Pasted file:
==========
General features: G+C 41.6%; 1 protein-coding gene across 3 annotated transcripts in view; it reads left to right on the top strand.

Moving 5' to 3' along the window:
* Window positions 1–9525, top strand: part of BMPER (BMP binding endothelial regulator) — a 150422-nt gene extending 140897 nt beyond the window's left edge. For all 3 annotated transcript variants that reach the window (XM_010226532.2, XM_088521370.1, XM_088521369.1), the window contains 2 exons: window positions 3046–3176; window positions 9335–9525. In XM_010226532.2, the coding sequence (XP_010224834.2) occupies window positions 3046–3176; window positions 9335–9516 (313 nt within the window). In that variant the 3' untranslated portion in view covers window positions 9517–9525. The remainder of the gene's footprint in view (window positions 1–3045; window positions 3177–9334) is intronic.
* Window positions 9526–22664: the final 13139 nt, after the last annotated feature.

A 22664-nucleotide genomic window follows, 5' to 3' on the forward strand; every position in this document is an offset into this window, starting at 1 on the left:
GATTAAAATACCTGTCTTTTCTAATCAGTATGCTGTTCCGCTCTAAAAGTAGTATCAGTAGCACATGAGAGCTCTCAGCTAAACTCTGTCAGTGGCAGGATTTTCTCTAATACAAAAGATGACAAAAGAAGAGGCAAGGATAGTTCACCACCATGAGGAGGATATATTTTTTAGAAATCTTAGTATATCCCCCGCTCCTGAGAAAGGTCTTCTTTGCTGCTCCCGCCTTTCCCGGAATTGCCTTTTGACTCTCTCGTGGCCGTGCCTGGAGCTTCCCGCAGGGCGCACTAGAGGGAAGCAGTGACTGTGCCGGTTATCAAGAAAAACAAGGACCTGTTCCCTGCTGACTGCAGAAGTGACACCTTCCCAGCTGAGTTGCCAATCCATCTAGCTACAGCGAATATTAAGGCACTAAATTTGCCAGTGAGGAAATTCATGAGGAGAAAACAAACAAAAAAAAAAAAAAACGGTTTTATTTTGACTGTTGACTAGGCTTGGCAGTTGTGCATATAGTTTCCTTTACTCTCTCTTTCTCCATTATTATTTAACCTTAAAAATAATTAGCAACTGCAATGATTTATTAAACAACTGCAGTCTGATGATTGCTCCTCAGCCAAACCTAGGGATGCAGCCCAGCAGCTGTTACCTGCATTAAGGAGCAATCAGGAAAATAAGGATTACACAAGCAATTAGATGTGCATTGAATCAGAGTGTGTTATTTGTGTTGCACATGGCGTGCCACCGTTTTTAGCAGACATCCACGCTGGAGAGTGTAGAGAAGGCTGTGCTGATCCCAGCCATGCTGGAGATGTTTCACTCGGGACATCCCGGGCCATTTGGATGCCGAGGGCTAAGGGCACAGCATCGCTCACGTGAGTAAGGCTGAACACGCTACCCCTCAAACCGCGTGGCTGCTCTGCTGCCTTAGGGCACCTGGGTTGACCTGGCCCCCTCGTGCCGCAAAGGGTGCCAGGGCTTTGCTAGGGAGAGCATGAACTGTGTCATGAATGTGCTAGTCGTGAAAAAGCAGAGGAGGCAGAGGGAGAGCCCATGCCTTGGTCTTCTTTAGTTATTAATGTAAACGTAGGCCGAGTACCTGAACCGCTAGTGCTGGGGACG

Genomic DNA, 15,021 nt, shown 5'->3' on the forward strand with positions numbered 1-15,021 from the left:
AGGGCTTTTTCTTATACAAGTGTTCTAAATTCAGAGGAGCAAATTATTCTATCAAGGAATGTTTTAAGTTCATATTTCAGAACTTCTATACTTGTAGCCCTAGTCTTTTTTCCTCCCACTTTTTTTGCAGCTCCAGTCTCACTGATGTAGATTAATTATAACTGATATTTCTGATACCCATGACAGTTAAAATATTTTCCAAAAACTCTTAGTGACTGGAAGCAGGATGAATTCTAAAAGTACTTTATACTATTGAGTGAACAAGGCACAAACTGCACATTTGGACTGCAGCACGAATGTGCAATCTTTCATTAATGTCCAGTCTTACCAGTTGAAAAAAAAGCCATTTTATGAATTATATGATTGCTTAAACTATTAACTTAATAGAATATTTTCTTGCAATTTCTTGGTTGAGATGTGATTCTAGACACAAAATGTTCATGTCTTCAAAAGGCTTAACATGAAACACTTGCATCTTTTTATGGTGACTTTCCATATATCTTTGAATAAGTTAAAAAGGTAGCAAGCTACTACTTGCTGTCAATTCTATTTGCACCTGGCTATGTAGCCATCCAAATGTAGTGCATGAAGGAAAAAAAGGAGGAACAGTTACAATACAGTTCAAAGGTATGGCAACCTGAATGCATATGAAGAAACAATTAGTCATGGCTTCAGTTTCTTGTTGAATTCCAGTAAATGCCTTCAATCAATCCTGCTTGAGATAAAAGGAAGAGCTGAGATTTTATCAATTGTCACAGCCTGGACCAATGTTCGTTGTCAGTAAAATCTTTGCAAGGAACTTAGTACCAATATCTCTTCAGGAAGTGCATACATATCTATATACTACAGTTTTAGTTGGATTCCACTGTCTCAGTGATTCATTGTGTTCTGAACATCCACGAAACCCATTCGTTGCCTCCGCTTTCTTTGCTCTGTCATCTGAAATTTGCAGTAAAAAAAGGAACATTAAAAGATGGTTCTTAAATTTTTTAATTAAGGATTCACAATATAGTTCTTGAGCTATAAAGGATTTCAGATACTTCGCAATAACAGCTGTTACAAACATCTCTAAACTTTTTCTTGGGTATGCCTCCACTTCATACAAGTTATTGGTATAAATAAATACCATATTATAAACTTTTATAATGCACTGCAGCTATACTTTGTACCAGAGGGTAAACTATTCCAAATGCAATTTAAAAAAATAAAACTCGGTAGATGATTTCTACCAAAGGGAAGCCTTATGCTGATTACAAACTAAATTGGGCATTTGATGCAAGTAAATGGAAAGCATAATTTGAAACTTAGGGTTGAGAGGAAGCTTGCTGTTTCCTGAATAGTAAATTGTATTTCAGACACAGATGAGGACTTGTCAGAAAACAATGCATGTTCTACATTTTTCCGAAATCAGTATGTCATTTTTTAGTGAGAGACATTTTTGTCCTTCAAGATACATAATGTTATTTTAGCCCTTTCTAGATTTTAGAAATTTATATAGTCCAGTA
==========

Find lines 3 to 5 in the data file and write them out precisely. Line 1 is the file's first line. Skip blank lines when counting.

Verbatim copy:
* Window positions 1–9525, top strand: part of BMPER (BMP binding endothelial regulator) — a 150422-nt gene extending 140897 nt beyond the window's left edge. For all 3 annotated transcript variants that reach the window (XM_010226532.2, XM_088521370.1, XM_088521369.1), the window contains 2 exons: window positions 3046–3176; window positions 9335–9525. In XM_010226532.2, the coding sequence (XP_010224834.2) occupies window positions 3046–3176; window positions 9335–9516 (313 nt within the window). In that variant the 3' untranslated portion in view covers window positions 9517–9525. The remainder of the gene's footprint in view (window positions 1–3045; window positions 3177–9334) is intronic.
* Window positions 9526–22664: the final 13139 nt, after the last annotated feature.

A 22664-nucleotide genomic window follows, 5' to 3' on the forward strand; every position in this document is an offset into this window, starting at 1 on the left: